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What is disaster recovery?
Disaster recovery is a method of regaining access and recovering documents from an IT infrastructure after disasters occur, such as a cyber-attack or business disruptions. A variety of difference disaster recovery plans can be put in place in a company to ensure there is recoverable action after a disruptive event.
What disasters can kick start the recovery plan?
All businesses rely on documents and applications to operate, the biggest fear and loss of money for a company is when these systems go down or the loss of data, there is numerous causes to make this happen but some of the main ones are:
- Natural Disasters – Storms, fires, and floods can all do irreparable damage to your business. Without a disaster recovery plan in place, you may find it difficult to resume operations. To maintain workflow operations, getting back on your feet is crucial in the event of a natural disaster.
- Hardware Failure – From a power surge or other causes, if your hardware fails you can potentially lose all your data. It is essential to regularly back-up your data. Using a cloud-based or off-site storage can add additional protections, it is unlikely both locations will go down at the same time.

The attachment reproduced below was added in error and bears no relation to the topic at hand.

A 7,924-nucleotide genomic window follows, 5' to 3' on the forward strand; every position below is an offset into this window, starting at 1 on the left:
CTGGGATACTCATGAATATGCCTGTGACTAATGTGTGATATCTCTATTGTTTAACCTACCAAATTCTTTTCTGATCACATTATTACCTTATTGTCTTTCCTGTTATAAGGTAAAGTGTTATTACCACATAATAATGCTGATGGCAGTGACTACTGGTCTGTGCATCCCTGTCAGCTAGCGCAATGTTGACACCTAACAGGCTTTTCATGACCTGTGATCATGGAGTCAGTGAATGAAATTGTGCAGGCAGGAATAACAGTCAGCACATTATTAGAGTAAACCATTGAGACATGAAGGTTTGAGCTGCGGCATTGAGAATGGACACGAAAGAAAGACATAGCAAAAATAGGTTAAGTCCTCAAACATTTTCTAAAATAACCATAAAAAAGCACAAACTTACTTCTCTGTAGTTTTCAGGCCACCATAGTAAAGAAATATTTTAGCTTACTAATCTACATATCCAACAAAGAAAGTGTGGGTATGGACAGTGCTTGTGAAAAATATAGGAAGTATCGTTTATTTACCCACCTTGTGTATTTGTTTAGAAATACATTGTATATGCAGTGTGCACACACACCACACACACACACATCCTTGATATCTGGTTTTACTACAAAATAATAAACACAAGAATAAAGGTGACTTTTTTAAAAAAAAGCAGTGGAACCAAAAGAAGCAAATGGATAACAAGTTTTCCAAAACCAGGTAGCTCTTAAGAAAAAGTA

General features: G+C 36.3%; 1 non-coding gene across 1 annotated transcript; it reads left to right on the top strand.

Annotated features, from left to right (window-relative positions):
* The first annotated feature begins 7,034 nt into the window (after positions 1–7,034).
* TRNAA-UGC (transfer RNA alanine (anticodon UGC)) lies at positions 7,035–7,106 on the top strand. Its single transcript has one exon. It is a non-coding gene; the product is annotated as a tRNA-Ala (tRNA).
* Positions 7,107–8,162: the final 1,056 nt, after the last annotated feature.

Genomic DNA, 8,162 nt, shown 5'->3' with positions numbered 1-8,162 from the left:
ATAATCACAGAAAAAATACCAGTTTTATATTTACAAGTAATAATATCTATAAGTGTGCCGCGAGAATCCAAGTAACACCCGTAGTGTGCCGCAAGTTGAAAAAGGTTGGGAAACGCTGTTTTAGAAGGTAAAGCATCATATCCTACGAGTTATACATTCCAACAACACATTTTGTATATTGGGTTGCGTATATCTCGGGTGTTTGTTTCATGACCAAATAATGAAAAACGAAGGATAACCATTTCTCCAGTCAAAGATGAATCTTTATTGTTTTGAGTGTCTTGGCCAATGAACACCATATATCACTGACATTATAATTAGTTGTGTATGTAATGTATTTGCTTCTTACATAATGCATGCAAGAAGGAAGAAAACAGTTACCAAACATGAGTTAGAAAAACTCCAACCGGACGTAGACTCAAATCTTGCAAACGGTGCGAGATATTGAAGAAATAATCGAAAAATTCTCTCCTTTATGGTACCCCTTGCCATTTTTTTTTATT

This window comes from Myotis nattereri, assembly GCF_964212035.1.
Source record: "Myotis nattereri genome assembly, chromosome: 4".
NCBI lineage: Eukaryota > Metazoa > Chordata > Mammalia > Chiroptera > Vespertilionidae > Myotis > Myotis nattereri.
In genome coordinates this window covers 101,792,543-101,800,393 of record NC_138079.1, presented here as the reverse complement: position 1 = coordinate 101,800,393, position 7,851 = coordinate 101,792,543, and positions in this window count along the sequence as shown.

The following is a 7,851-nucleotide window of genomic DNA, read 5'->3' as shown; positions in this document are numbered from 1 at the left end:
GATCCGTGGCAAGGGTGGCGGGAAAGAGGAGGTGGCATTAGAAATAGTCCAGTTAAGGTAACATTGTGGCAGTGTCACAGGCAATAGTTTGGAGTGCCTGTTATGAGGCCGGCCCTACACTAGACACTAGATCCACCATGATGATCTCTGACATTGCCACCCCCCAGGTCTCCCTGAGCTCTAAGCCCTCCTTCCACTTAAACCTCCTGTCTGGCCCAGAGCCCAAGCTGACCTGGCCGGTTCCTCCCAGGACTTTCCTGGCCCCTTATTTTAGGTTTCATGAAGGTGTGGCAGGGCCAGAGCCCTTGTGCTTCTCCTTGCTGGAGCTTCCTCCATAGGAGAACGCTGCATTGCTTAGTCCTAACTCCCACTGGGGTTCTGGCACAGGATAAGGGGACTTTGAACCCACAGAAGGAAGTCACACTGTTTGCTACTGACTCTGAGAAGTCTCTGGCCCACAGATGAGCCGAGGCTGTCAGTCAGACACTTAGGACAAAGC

- Human Errors – From time to time we all make accidental mistakes, whether that be because we are rushing to get things done or simply lapse concentration. Forgetting to save changes, accidentally deleting an important document, or pressing the wrong switch could lead to a significant loss for your company. Ensuring that auto save button are on and that you regularly save documents throughout the day is crucial.
- Cyber Criminals – Cyber Crime is on the rise and most businesses will face threats and their data compromised at least once. A virus or attack could potentially hold your data hostage, your disaster recovery plan should include steps to recover from a hacking attempt, keeping your data safe and accessible.
How does disaster recovery work?
Disaster recovery relies upon duplicate data saved elsewhere in an off-premises location not affected by the disaster. When servers go down because of a natural disaster, equipment failure or cyber-attack, a business needs to recover lost data from a second location where the data is backed up.
How to implement a disaster recovery plan (DRA)?
There are many ways to create a DRA and you will most likely find templates online to help. Your DRA should identify the following:
- Data – What data is most crucial to business operations
- Location – The location from which you would operate if your main location were to be compromised
- Communication – How you would contact team members and IT support people during a disaster
- Response Steps – Specific response steps in case of a data breach or cyber attack